Restrictions imposed also prevent residents from returning to homes they left, and High Court petitions for redress were denied because Israel contends security requires separation. It means Palestinian free movement is impaired and peoples' lives destroyed to satisfy outrageous settler demands.
Palestinian commerce in the City Center was also affected. The Casbah area once thrived as one of the West Bank's most important business districts. Now, most shops are closed - in some cases by IDF directive but overall because free movement was banned, customers can't access the area, and business owners lost their livelihoods as a result. They simply closed up and left and in some cases were prevented from taking their merchandise with them. They lost everything.
The entire Old City was affected with a total of 1829 (76.6% of the total surveyed) Palestinian businesses shuttered. Since September, 2000 (the onset of the second intifada), 1141 closed (62.4% of the above total), 440 by IDF edict. Shop owners trying to recoup and reopen their shops couldn't because free movement restrictions were too harsh and unprecendented.
Things then got even worse and remain so. The IDF protects Israeli settlers who freely attack Palestinians with impunity. Offenses include physical assaults and beatings (at times with clubs), stone throwing, and hurling of refuse, sand, water, chlorine, and empty bottles. Settlers also loot Palestinian shops and commit acts of vandalism against them and other owner property. Killings also occur as well as attempts to run over people with vehicles, fruit trees chopped down, water wells poisoned, home break-ins, and hot liquids poured on Palestinian faces. IDF forces are positioned everywhere in the area. They witness settler acts and do nothing to stop them.
Soldiers also commit violence and use excessive force as do police. In addition, they engage in arbitrary house searches at all hours of the day and night, house seizures, harassment, and random detentions and humiliating searches and treatment overall. These actions violate international and Israeli administrative and constitutional law. They persist nonetheless. More on this below.
B'Tselem-ACRI's study reviewed major events since the 1994 Tomb of the Patriarchs massacre:
-- after it happened in 1994, the main City Center a-Shuhada Street was closed to Palestinian vehicles from Gross Square to the Beit Hadassah settlement; Palestinian shops were forbidden to open;
-- after the 1997 Hebron Protocol, a-Shuhada Street reopened to Palestinian vehicles but shops remain closed;
-- in 1998, a-Shuhada Street again was closed to Palestinian vehicles;
-- after September, 2000, a continuous three month curfew was imposed on Palestinian residents; a-Shuhada Street was closed and roads to settlement points were as well to Palestinian vehicles;
-- in 2001, a-Shuhada Street was again closed to Palestinian pedestrians with rare exceptions; other Old City areas were also closed to Palestinian movement; settlers destroyed an improvised market, and the army prohibited it from reopening; over 100 a-Shuhada Street shops closed; nine Israeli families squatted in the closed wholesale market with no IDF effort to remove them;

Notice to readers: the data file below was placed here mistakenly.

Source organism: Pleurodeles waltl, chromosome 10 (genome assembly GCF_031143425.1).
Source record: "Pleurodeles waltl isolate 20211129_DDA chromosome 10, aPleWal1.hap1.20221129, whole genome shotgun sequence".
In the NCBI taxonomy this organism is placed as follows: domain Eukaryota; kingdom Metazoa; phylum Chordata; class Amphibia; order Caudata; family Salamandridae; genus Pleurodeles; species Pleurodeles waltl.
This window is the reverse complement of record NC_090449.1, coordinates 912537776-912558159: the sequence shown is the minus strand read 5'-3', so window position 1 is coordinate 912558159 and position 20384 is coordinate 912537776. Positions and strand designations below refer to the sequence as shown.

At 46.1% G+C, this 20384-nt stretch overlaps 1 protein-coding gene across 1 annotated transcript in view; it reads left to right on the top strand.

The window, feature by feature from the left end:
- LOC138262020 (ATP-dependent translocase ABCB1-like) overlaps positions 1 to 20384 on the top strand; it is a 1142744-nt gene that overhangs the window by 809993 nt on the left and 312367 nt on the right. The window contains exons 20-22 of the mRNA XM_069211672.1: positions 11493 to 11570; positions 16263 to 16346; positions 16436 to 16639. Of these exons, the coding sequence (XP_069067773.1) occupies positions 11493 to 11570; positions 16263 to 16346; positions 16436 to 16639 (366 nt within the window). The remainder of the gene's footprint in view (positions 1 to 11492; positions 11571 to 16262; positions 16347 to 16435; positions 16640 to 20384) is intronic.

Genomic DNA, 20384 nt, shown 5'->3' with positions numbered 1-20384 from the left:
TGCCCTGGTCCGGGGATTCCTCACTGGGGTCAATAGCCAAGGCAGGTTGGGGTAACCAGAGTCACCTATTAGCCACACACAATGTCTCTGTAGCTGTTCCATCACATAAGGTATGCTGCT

-- in 2002, under Operation Defensive Shield and Operation Determined Path, a near-continuous 240 day curfew was imposed and other City Center areas were closed to Palestinian vehicles and pedestrian traffic; checkpoints and physical obstructions were established to harass and prevent free movement;
-- in 2003, Shalala compound shop operating prohibitions were cancelled except for ones near the Beit Hadassah settlement;
-- in 2004, part of a-Sahla Street was reopened to Palestinian pedestrians;
-- in 2006, nine squatter Israeli families left the closed wholesale market; a few months later they returned; no IDF attempt was made to remove them; and
-- in 2007, the western section on the Shalala H-2 compound was opened to Palestinian vehicles.
These harsh measures took their toll on residents with unemployment and poverty rising sharply. In 2002, the International Committee of the Red Cross reacted with a food distribution program for 2000 households that increased to 2500 families in 2004. In 2005, the Palestinian National Economic Ministry reported average Palestinian household monthly income in H-2 at only $150.
The figure is likely lower today, but in Gaza under siege, it's much lower. Unemployment is around 80%, World Bank data show 80% of Gazan households live on less than $75 a month, it's far too little to survive, and prior to the present crisis, 85% of the Territory's population relied mainly on humanitarian aid to survive. It may be everyone now with fuel and electricity cut, strict border closures enforced, conditions becoming desperate, Israel relenting for a day, and the International Red Cross warning of a crisis threatening 1.5 million people.
Refraining from Protecting Palestinians and their Property from Violent Settlers
Since the first settlements were established in Hebron's City Center, Palestinians have been victimized by countless violent acts that range from vandalism to killings. Police and the army afford no protection and instead are part of the scheme to make residents' life so intolerable they'll voluntarily leave the area. Many have and others follow.